We've pulled together answers to some of the questions you might have about centres of excellence; what they are, what they do and how they'll work.

What is a centre of excellence?

Despite how it sounds, launching new Movember Centres of Excellence doesn’t mean we’ve built a new building. A centre of excellence is a ‘research hub’, a group of scientists based in existing universities and research institutes who have committed to working together for at least the next five years to help us fight prostate cancer. Training and development will be key aspects of these centres – we’re not just interested in supporting prostate cancer research now, but for years to come – and by supporting world-class training, we can help safeguard the future of prostate cancer research.

How is this different to collaborations between scientists in normal institutions?

While we know that scientists in the UK, and around the world for that matter, collaborate very well, there are often financial or logistical barriers that get in the way of them working together easily. Through centre of excellence funding, we’ll help to remove these barriers and support a network of researchers to work together to answer a common question.

Where are the Centres of Excellence?

One Movember Centre of Excellence is in London, and involves scientists and clinicians based at Imperial College London, University College London, the Institute of Cancer Research and the Royal Marsden Hospital.

The other Centre of Excellence will see scientists and doctors at Queens University Belfast, the University of Manchester and the Christie NHS Foundation Trust working together on a coordinated research programme.

What kind of research will they be doing?

Both centres will be addressing key priority areas in our research strategy – to identify men at high risk of aggressive prostate cancer, to find a way to distinguish between aggressive and indolent disease and to discover new treatments for advanced prostate cancer. And both centres have the overall aim of eventually being able to deliver personalised treatment that takes into account the genetic and molecular profile of an individual and their tumour. However, they’ll come at these goals from quite different angles.


The Belfast-Manchester Centre of Excellence will be led by Professors David Waugh, Richard Marais, Noel Clarke and Joe O’Sullivan and will focus on improving the odds for men with advanced prostate cancer.  They’ll do this by identifying men at high risk of aggressive disease, and finding which patients will respond best to various treatment options. They’ll also work on refining new and existing treatments to improve how well they work for advanced prostate cancer, including cancer that has spread to the bones. 

In order to tackle these difficult questions, this centre is bringing in scientific expertise from outside the prostate cancer field to look at an existing problem in a new way.


The London Centre of Excellence will be led by Professor Johann de Bono and will focus on identifying the genetic basis of prostate cancer. A particular focus here will be the search for gene signatures that can be used to identify men at high risk of aggressive disease and to optimise treatment choices based on each man’s genetic information. The overall aim of this research is to deliver novel biomarkers that will transform prostate cancer medicine.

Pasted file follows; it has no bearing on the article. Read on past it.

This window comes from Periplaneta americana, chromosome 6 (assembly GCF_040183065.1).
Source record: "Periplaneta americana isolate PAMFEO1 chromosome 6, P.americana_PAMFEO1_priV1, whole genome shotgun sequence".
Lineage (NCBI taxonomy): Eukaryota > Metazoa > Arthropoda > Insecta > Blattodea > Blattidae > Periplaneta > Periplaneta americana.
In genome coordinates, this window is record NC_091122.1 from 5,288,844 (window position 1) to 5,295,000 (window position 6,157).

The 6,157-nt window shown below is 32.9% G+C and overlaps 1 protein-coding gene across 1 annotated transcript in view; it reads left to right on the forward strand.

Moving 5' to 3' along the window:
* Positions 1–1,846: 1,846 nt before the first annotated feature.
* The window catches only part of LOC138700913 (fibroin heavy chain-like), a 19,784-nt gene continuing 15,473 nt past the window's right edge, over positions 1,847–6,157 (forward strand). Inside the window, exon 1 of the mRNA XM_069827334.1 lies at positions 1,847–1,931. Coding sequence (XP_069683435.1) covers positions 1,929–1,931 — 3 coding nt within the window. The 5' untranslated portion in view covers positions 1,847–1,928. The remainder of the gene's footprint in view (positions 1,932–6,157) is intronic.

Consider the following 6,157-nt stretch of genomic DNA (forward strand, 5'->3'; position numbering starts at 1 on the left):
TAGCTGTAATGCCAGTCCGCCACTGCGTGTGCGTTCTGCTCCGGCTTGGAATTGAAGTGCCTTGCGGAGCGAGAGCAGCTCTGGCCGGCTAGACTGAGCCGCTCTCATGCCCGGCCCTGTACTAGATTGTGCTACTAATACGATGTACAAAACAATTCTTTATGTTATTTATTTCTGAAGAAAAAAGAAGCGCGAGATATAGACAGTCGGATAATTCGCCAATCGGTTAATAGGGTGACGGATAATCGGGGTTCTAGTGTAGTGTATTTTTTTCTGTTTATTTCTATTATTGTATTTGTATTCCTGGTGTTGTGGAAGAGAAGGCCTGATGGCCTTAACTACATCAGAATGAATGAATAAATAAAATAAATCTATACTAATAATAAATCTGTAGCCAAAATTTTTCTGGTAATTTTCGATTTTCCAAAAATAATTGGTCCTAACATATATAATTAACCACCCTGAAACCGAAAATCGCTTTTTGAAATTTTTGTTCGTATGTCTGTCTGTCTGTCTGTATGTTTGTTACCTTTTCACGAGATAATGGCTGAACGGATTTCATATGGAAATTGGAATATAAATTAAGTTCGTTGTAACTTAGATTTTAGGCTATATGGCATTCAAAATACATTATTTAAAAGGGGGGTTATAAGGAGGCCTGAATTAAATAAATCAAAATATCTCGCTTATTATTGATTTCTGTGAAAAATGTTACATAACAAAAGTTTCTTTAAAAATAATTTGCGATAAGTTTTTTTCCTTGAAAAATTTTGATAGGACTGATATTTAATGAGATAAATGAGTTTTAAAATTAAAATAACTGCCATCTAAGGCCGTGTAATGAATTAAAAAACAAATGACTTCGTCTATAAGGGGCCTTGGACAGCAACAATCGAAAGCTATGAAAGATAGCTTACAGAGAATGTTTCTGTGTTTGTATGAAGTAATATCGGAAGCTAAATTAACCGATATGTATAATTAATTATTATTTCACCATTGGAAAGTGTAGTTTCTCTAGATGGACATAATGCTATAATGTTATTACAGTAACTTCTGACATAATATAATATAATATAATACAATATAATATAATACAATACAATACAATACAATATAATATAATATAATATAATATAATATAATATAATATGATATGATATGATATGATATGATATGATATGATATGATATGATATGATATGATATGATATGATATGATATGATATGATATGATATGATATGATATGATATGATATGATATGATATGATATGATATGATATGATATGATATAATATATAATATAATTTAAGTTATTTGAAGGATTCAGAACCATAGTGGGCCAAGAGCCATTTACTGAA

Why did you select these particular centres?

The Movember Centres of Excellence were selected after a rigorous international peer review process.

To qualify for centre of excellence funding, the lead scientists in the application had to have strong, international track records and their teams needed to demonstrate existing or planned cross-discipline collaborations between basic and clinical scientists, for example geneticists, computational biologists, pathologists, surgeons, oncologists, urologists, radiographers, statisticians and imaging experts.

In addition to this, the applicants had to submit a proposal for a five year research programme that would answer at least one of the big questions posed by our research strategy (link) and demonstrate how they would plan, carry out and evaluate their collaborative projects.

We consulted an international team of experts to help us decide which programmes to select as Centres of Excellence. Their comments can be read below.

  • What the experts had to say  

    The major strengths in this application are the applicants and the centres. This is a highly productive group and the centres are clearly excellent in every manner.

    The proposal has assembled an outstanding team of scientists with international recognition in the field of prostate cancer research. The goals of the group and of the proposal are well suited to the Centre of Excellence programme and there is high confidence that the team would be successful

    In brief, this is a world class application from an impressive multidisciplinary team of CIs involving multi-site and cross-institutional collaboration, addressing contemporary clinical and scientific research on prostate cancer.

What changes will the Centres of Excellence bring to men with prostate cancer?

Scientists and clinicians will be collaborating at both Movember Centres of Excellence to bring breakthroughs in the lab into the clinic as quickly as possible.  We expect that by establishing UK centres of excellence in prostate cancer research we will significantly boost the impact and progress of prostate cancer research and make a real life difference to men with prostate cancer.